Serer people

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The Mbot masque. Symbol of the Ndut rite of passage.

The Serer people (Serer proper : Seereer) are a West African ethnoreligious group. found in Senegal, the Gambia and Mauritania. The ethnic group include the Seex (or Seeh following its pronunciation and the most numerous), the Saafi, Ndut, Noon, Njegen, Niominka, Waro (or sometimes termed Palor) and Laalaa (sometimes called Lehar). The Serer two main pre-colonial kingdoms included the Kingdoms of Sine and Saloum. The Serer people are both patrilineal and matrilineal and inheritance is dependent on whether the asset to be inherited is a paternal asset or maternal asset. The Serer people spent nearly a thousand years resisting Islamisation and later Wolofisation. Serer medieval history partly comprises of resisting Islamisation and Wolofisation. Although the Serer people were one of the last to convert to Islam in the Senegambia region, at present, there are Serer coverts to Islam and Christianity whilst others follow the Serer religion. Some prominent Serer people include the first and second president of Senegal Léopold Sédar Senghor and Abdou Diouf respectively, the Gambian historian and author Alhaji Alieu Ebrima Cham Joof, the Gambia's Vice President Isatou Njie-Saidy, and the Senegalese singer Youssou N'Dour.

Quotes[edit]

  • Just past a majestic grove of baobabs our pirogue waited in the shallows to take us to the Isle de Sangomar, a spit of sand that sits between the river and the sea. It used to be part of the mainland, but a big storm in 1987 lacerated the coast and washed away the sandbar connecting the town of Djifer with what had been Pointe de Sangomar, Mr. Ndiaye told us. The remains of the sandbar form a gorgeous beach of smooth, white sand on the river side of the island, lapped by gentle waves perfect for lazy lolling. Rougher surf pounds the other side of the island, and at its heart stands a sacred baobab, used by sorcerers and storytellers of the Serer people, who dominate this region, as a source of inspiration.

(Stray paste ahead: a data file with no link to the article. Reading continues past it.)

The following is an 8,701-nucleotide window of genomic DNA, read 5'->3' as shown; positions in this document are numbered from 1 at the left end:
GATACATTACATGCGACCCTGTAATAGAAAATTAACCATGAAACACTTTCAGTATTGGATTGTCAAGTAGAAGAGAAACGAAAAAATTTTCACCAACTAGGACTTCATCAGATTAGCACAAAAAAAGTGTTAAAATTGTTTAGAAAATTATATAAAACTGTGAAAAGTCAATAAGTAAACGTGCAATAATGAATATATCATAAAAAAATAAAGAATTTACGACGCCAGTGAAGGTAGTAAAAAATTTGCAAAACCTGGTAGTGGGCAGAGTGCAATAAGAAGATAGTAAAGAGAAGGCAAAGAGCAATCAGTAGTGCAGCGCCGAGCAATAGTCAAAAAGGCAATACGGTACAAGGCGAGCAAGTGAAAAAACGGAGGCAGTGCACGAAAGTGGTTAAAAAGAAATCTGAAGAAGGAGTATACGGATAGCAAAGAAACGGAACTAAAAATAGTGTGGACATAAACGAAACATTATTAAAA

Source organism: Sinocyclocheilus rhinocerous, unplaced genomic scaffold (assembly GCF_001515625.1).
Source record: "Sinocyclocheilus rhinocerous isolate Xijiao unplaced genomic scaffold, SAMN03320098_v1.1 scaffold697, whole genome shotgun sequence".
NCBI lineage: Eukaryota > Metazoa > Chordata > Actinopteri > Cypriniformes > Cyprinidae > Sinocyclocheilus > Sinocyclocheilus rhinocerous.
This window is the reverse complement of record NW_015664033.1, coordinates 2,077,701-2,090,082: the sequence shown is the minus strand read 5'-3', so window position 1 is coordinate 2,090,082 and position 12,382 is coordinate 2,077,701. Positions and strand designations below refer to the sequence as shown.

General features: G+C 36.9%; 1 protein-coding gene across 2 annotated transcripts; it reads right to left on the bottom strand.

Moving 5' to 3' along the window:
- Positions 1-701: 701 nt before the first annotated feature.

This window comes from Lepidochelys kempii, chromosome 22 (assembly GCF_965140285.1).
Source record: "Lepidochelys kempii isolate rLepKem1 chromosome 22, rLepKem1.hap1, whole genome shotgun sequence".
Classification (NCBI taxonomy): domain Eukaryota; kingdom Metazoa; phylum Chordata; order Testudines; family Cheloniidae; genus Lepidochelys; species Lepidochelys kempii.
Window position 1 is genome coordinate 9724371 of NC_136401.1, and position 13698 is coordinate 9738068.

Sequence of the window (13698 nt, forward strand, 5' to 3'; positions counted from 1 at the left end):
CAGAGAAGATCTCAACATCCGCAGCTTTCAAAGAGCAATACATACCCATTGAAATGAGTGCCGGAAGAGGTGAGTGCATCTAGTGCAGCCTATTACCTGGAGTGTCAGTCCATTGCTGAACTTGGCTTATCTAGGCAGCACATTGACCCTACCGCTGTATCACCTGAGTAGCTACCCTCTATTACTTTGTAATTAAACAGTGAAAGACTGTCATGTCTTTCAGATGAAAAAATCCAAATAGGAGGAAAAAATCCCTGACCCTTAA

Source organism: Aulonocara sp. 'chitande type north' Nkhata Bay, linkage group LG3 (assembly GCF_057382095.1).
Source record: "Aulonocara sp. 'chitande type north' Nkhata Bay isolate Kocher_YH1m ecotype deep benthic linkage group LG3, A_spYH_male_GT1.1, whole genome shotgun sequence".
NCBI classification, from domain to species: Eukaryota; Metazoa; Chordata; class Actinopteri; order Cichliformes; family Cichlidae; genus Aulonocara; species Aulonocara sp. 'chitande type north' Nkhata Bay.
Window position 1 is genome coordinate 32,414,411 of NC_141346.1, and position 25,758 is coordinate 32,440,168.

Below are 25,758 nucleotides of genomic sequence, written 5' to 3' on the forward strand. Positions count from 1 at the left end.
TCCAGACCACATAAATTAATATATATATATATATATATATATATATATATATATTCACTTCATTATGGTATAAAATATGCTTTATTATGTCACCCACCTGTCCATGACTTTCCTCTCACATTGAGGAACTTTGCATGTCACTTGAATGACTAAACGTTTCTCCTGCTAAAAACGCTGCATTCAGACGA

• The Serer people still retain the deity service to the upright stones. At one time during the 14th century, the planted pestles that were used as altars for libation, called dek-kur, by the Wolof who have mixed with many of the Serer. Indeed, the idea of dek-kur, means anvil or receptacle. The ancient town of Tundi-Daro means, in Wolof, the hill of sexual union in a ritual sense, affirming much of the Serer oral tradition. What is more interesting in terms of religion of the Serer is that their burial rites were the same as those of the ancient kings of Ghana and Egypt. The deceased, after an elaborate ceremony, was buried in luxury depending on what was available, laid on a bed, and around him were placed all the usual domestic and ordinary materials, tools, and objects with which he was familiar during life and maybe a rooster to awaken him. He may have been mummified in the manner of Sunni Ali Ber, the great king of Songhai, because mummification seems to have remained only in the Angola region.

Sources[edit]

  • Westermann, Diedrich; Smith, Edwin William; Forde, Cyril Daryll; International African Institute, International Institute of African Languages and Cultures, Project Muse, JSTOR (Organization), "Africa: journal of the International African Institute, Volume 63", pp 86-96, 270-1, Edinburgh University Press for the International African Institute (1993)
  • Sonko-Godwin, Patience "Ethnic Groups of The Senegambia Region. A Brief History'"', p. 32, Sunrise Publishers Ltd. Third Edition (2003)
  • Mwakikagile, Godfrey, "Ethnic Diversity and Integration in The Gambia: The Land, The People and The Culture," Continental Press (2010), p 231, ISBN 9789987932221 [1]
  • "From Pampered to Primordial: A Delta Journey" by Lydia Polgreen [in] The New York Times, March 18, 2007[2]
  • Asante, Molefi Kete; Mazama, Ama, "Encyclopedia of African Religion" p. 846, SAGE Publications (2008), ISBN 9781506317861 [3]
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